Our celebration/commemoration is anchored, as it ought to be, by Ginsberg's Howl, and includes poems by the other readers at the Six Gallery (7 Oct 1955), namely Lamantia (who read J Hoffman), McClure, Whalen, Rexroth, Snyder, --read on Saturday a/noon by, as George says, LOCAL poets! 
My own sense of the occasion is held in Doctor Pepper's ascription "the very beginning of the Beat Generation" , thus Rexroth & Lamantia as slightly older current still flowing of course and the Beats as catching the splash. 
Expand this thought to say that from the 40s Apocalypse poets onwards, late translation in part of the cross Channel surrealist excitements, something else was in the air, abounding naturally in contradictions but fomenting the condition for Beats & everything else that follows.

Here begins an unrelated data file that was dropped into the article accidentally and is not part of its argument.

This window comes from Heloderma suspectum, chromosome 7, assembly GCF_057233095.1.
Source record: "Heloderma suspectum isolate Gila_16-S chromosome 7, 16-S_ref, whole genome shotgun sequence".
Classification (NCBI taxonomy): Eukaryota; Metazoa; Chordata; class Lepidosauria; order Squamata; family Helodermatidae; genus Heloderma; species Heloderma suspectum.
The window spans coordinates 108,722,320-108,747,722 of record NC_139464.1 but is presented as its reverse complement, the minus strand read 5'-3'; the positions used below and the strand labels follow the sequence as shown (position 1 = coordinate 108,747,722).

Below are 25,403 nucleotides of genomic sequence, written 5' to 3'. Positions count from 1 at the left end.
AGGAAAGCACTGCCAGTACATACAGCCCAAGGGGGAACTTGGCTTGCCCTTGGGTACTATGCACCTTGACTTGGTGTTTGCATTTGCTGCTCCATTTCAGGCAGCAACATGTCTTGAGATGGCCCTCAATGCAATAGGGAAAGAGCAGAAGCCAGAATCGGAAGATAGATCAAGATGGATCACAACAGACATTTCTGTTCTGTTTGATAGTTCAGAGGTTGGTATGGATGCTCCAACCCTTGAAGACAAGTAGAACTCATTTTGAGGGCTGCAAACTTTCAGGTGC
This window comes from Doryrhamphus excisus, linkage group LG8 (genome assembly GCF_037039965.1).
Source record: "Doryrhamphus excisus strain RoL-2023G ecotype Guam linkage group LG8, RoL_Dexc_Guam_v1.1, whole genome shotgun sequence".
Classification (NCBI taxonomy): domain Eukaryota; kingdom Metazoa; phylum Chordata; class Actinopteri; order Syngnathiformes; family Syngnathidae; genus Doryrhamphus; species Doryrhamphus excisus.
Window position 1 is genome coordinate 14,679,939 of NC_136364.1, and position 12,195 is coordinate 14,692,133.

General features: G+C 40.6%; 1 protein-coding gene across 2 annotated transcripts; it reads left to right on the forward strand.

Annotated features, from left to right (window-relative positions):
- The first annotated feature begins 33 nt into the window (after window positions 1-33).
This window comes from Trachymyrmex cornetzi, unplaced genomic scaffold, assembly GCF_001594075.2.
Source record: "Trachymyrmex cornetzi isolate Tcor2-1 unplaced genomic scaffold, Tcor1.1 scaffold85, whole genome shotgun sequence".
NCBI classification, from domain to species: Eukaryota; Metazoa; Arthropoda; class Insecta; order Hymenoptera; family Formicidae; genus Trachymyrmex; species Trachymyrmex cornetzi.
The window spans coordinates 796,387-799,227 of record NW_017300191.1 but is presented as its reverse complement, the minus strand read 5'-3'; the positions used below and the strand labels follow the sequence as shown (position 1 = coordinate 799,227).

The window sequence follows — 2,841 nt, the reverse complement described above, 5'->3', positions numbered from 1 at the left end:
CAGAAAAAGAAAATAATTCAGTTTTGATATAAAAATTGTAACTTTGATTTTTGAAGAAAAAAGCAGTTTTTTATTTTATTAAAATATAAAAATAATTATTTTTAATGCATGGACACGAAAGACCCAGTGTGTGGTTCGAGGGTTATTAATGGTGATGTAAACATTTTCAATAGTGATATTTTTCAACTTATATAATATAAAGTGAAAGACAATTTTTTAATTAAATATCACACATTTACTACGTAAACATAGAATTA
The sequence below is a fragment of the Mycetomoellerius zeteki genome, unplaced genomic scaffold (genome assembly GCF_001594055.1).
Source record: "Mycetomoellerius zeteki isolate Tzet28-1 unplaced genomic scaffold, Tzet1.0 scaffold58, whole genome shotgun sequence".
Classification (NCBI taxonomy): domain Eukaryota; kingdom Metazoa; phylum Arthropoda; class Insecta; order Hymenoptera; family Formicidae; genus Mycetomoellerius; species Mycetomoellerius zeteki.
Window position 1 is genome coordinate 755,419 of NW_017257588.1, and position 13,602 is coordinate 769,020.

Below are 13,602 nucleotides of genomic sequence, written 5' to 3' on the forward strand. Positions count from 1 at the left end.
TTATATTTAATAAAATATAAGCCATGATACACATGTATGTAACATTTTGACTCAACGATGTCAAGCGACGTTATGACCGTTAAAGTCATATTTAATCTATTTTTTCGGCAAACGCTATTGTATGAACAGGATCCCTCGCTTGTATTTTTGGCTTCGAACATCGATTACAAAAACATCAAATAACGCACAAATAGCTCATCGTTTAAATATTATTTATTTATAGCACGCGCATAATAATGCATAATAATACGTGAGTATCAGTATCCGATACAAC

(October 7 '15)
The HOWL Report, 2nd

Thinking yday about the 'new poetry''s relationship to Ancient Chinese & Japanese poetry --and yes of course, Pound & Fenollosa... But along this line : when the East & Ancient became adjacent, available, it was at the expense of the exotic... or at least, since i happen to like Mr Binyon, the East & Ancient as exotic wasnt any longer the only sound or optic in town... Life as well as letters, so an equivalence, a contemporaneity to the Chinese Mountain poets, or the Japanese haiku masters... thus the mid 20C translators including Rexroth, Snyder, and so the Beats...

Another thing : listened yday to Larry Schwartz's CD gift of the Rexroth & Ferlinghetti reading at the Cellar, 1957... Rexroth's long poem Thou Shalt Not Kill (i.m. Dylan Thomas) so reminiscent of Ginsberg's Howl... and Ferlinghetti, reading from Coney Island of the Mind, --europeanly funny & ironic hitched to the same american drive out of Whitman as all the others...


(October 8, '15)
The HOWL Report, 3rd